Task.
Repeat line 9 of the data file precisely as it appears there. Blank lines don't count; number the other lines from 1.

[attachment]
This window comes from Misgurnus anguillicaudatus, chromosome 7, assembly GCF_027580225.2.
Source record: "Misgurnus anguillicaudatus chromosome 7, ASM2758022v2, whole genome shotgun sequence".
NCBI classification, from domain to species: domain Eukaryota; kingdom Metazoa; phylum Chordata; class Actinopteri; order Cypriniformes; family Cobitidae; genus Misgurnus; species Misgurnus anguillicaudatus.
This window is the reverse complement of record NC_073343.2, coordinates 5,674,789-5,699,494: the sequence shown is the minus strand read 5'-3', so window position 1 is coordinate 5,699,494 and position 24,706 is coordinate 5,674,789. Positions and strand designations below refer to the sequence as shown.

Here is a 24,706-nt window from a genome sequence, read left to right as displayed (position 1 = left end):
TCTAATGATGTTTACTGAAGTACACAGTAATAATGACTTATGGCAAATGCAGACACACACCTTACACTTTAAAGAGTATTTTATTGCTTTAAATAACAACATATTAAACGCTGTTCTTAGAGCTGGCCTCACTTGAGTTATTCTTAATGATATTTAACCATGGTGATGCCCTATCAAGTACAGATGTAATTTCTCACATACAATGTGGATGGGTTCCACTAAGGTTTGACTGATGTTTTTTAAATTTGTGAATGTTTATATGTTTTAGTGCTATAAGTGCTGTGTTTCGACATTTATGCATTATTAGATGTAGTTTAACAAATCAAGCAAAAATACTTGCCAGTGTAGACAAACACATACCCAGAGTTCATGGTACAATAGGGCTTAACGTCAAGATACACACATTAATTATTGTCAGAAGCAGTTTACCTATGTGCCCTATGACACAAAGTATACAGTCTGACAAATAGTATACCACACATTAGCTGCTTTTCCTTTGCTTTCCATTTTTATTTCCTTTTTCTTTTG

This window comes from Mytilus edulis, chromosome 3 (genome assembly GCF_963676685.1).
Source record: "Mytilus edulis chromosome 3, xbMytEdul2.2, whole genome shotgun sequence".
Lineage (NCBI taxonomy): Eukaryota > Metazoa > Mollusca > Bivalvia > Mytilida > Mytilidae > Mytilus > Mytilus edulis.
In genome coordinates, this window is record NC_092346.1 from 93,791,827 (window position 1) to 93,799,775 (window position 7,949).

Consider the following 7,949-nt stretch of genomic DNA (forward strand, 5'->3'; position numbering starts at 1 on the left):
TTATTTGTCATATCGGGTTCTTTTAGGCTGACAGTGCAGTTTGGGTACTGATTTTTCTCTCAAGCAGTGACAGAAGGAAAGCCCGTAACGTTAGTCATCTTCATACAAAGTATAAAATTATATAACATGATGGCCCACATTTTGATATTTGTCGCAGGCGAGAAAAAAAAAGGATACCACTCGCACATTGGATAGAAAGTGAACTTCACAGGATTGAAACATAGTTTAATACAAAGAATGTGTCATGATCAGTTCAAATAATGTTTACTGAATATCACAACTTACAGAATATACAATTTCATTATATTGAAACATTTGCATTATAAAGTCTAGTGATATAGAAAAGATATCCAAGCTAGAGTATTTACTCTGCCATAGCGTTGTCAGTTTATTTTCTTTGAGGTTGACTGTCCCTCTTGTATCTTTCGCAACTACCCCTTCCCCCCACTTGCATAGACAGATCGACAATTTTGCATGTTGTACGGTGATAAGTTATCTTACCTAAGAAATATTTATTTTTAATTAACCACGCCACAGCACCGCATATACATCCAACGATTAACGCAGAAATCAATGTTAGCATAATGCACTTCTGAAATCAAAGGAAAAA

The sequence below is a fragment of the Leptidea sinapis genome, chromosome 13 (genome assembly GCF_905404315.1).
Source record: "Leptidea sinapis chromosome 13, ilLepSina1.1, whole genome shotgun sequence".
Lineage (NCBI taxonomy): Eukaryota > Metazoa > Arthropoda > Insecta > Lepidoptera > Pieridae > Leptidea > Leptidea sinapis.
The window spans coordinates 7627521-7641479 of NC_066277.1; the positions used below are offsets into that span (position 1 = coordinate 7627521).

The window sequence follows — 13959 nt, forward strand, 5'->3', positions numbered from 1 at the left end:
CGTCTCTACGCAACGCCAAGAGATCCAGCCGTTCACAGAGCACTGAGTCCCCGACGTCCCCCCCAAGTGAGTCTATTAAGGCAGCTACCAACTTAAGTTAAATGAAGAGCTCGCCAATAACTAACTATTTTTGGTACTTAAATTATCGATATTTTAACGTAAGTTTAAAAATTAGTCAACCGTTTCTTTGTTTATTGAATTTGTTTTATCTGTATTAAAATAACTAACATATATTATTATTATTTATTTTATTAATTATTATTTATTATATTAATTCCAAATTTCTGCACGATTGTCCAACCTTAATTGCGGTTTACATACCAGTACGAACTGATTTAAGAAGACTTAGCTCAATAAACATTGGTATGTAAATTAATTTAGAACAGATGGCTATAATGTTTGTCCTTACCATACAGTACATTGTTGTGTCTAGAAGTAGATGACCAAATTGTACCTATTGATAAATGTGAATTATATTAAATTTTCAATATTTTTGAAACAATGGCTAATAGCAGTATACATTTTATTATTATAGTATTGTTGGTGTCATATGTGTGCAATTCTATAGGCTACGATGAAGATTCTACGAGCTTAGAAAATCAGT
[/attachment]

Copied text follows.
Lineage (NCBI taxonomy): Eukaryota > Metazoa > Mollusca > Bivalvia > Mytilida > Mytilidae > Mytilus > Mytilus edulis.